“Love Could Not Be Found in Allah”
By Steven Vanderhill
Hamid Hatami

When Iranian computer software engineer Hamid Hatami saw the message, “God is love,” in an internet chatroom, he became curious. Raised in a devout Muslim family, Hamid was reeling from the turmoil of the Iranian revolution, the execution of some of his family, and a devastating motorcycle accident that shattered his hopes for a professional soccer career. 

Hamid wondered, “How can God be love? I’ve never seen love in God. In Islam, love could not be found in Allah.”

Following his curiosity, Hamid began chatting online with Christians who shared the story of Jesus and their Christian faith: the reality of sin that separates humans from God and the need for salvation. Hamid found a PDF version of the Bible in Farsi, the language of Iran, and immersed himself in the Bible, starting in Genesis.  

After months of intense study and desperation, Hamid cried out to God, “If you truly exist — whether as Allah or the God of the Bible — please guide me. If Jesus or Mohammad are real, I need a sign! I’m lost and confused.”

As Hamid prayed and walked around his hometown of Mashhad, which means “the resting place of a martyr who gave his life for the cause of God,” his eyes fell upon a large sign at a Presbyterian church: “Jesus said: I am the way, and the truth, and the life; no one comes to the Father except through Me.” In that moment, Hamid’s confusion melted away and was replaced by a sense of peace and the deep conviction that he had found the truth in Jesus Christ.

After a friend gave Hamid a Bible, he devoured the gospels, each page fueling a deeper thirst for Christ, His teachings, and His call to deny oneself, take up one’s cross, and follow Him.  Hamid’s newfound faith filled him with excitement to share what he was learning with friends, neighbors, and university classmates. 

News of Hamid’s conversion spread quickly throughout his family, who threatened and rejected him according to Sharia law. They cut off financial support for his education and forced him into months of homelessness. Yet the Lord sustained Hamid through these difficulties, and he continued to evangelize among Farsi speakers.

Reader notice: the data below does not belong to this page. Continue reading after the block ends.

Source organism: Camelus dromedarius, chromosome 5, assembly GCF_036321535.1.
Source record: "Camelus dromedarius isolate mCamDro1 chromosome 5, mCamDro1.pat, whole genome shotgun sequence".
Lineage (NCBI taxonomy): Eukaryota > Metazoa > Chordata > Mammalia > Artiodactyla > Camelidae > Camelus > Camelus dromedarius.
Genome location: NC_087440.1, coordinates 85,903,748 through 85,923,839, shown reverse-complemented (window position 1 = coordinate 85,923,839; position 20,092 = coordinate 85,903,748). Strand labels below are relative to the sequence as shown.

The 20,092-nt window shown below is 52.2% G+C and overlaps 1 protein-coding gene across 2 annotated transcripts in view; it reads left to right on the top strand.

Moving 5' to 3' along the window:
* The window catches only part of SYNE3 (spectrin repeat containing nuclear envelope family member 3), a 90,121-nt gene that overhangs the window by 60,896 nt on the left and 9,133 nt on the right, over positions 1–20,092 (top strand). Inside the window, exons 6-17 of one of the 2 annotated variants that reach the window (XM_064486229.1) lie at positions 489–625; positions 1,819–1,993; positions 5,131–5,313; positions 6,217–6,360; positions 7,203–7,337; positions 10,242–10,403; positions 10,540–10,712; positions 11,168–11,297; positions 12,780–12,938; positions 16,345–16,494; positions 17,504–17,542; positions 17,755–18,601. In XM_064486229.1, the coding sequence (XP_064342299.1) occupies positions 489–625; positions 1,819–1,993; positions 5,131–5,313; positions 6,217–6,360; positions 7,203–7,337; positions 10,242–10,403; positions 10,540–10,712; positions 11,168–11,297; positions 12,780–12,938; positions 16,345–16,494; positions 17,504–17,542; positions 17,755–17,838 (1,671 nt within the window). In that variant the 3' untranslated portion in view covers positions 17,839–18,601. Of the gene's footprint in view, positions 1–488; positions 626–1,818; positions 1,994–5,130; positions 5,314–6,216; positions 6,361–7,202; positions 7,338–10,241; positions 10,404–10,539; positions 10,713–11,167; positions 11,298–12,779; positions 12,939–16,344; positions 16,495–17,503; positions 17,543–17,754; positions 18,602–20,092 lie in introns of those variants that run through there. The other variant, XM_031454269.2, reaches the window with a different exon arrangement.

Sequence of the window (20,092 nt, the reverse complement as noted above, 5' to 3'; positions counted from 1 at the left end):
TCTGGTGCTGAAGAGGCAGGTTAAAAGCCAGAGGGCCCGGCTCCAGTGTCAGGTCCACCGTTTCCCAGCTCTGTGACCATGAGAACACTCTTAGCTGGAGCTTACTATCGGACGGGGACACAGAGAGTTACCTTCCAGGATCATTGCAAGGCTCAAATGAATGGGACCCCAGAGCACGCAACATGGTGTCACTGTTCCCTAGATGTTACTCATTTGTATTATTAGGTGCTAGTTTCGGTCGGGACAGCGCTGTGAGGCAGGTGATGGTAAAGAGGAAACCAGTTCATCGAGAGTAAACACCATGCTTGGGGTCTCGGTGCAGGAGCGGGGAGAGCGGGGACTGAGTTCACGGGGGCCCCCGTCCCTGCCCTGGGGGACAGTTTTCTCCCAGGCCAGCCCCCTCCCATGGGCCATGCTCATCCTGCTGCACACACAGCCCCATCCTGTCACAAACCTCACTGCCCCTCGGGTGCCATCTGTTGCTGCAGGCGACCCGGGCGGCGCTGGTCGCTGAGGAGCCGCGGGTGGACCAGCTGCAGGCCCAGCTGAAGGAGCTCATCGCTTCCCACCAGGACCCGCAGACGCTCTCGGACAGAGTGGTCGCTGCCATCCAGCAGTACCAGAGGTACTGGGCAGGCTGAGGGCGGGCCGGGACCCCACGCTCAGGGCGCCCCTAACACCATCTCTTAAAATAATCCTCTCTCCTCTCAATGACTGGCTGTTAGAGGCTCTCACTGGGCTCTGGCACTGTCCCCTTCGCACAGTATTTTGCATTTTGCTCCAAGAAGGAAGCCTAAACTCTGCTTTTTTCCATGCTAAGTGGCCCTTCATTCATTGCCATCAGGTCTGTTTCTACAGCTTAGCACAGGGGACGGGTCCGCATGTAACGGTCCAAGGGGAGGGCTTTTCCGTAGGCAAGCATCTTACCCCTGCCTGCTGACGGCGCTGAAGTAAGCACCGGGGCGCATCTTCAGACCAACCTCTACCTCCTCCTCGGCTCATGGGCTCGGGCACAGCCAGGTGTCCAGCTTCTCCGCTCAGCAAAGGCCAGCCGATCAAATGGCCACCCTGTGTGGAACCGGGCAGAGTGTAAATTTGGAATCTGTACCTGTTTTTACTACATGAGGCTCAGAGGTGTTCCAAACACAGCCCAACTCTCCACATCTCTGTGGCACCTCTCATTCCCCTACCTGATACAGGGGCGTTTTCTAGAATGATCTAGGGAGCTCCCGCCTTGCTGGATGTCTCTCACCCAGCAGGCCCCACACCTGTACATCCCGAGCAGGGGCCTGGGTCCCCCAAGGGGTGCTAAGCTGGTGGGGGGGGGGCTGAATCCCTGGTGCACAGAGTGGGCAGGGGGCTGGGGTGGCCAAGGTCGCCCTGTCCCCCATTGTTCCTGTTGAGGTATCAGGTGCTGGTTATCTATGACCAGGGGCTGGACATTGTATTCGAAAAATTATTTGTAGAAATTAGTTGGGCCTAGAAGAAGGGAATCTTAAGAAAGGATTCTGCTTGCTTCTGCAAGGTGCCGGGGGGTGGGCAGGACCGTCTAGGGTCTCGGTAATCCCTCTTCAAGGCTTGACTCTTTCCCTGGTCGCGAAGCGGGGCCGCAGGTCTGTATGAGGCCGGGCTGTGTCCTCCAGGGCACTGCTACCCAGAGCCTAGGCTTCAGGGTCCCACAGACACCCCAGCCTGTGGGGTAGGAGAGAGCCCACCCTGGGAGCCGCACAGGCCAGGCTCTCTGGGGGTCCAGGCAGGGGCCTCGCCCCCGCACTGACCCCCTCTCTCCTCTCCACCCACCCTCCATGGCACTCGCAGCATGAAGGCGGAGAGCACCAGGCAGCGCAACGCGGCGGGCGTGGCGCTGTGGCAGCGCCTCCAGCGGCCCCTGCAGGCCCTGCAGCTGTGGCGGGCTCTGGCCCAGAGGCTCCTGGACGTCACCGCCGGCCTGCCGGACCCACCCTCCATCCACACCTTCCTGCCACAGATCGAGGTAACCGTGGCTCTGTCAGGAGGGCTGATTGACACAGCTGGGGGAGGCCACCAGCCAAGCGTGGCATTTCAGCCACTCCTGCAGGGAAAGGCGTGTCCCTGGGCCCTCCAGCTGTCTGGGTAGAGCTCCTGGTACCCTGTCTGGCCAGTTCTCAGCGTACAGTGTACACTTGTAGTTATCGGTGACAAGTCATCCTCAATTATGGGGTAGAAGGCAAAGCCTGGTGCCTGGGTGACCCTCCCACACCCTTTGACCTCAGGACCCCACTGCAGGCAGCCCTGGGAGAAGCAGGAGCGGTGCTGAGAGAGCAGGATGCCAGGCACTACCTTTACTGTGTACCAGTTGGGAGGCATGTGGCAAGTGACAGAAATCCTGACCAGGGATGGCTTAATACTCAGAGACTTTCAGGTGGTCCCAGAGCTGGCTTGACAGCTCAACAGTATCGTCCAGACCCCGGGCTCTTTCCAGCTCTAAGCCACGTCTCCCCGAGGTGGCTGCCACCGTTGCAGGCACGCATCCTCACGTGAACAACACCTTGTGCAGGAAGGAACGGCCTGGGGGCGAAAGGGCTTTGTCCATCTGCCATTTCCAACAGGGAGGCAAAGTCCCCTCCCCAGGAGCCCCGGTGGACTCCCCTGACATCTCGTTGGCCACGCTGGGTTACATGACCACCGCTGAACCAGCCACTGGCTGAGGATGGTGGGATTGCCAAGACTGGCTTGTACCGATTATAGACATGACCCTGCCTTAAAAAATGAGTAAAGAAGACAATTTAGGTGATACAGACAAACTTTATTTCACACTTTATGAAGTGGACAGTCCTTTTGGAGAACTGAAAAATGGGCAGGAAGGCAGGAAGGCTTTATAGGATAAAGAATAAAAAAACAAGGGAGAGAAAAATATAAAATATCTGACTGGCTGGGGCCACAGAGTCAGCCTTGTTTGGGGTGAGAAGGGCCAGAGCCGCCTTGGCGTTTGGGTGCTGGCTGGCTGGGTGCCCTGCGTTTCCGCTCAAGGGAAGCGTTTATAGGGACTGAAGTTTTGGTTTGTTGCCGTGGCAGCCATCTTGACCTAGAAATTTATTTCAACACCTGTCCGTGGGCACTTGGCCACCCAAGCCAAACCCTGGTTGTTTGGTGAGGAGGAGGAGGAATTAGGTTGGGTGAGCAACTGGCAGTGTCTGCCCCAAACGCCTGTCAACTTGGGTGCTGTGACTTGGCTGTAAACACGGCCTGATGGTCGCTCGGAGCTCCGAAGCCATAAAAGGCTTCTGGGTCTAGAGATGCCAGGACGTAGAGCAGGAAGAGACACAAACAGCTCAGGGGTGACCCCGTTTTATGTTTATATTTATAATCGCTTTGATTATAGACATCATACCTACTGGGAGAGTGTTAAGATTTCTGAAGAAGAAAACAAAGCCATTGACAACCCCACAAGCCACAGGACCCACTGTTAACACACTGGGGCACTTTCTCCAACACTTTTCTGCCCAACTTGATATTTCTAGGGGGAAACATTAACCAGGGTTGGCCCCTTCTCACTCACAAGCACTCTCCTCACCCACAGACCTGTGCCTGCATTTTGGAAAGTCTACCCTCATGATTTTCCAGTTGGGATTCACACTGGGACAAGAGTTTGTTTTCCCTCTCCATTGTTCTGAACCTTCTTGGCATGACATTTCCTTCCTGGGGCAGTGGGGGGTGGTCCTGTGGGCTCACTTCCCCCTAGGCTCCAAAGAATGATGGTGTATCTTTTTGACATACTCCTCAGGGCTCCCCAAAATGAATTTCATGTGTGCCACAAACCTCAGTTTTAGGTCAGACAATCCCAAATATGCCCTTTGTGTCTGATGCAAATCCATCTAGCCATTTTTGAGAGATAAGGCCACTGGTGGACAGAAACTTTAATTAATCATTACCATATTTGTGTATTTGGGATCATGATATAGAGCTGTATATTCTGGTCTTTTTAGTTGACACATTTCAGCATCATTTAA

Hamid’s eyes fell upon a sign at a Presbyterian church: “Jesus said: I am the way, and the truth, and the life; no one comes to the Father except through Me.” In that moment, Hamid’s confusion melted away. 

When a family member threatened to alert the Iranian police to Hamid’s clandestine gatherings with local believers, he began training to run across the city, far from home, in order to elude pursuers and join distant Sunday gatherings of believers. Two years later, Hamid met his first Iranian pastor, Ramtin Soudmand, who was the son of a pastor martyred in 1990 under Sharia law.  

Pastor Ramtin welcomed Hamid into an underground Presbyterian church which nurtured Hamid in the Reformed faith as expressed in the Westminster Standards. Hamid was profoundly moved by the testimony of Pastor Ramtin’s father, who under threat of death declared, “I cannot desert the church God entrusted to me. Should they kill me, I will stay, even if only one sheep remains.”  That testimony transformed Hamid’s Christian worldview; he told Pastor Ramtin he had decided to become a servant of the Lord, a minister, and a pastor. It was wonderful news, Pastor Ramtin said. “We will pray about this. If this is God’s calling for you, the way will open, and you will be ordained.”

Hamid Hatami offers the benediction at his ordination service.

With help from Pastor Ramtin, Hamid dedicated his software engineering skills to addressing the scarcity of Bibles. Reflecting on his motorcycle accident and injury, Hamid saw God’s purpose in redirecting him into software engineering as a way to equip him for creating Bible software and making God’s Word accessible to many people. 

Since there was no public access to the Farsi Bible translation in a database format, Hamid created a software program and typed the whole Bible in Farsi, verse by verse, to create a digitized Bible database program originally named “Mehr” but later renamed to “Mojde” which means “good news” in Farsi. Since it was first distributed in 2006, over 275,000 copies of the Mojde Bible software have now been distributed through CDs and downloads.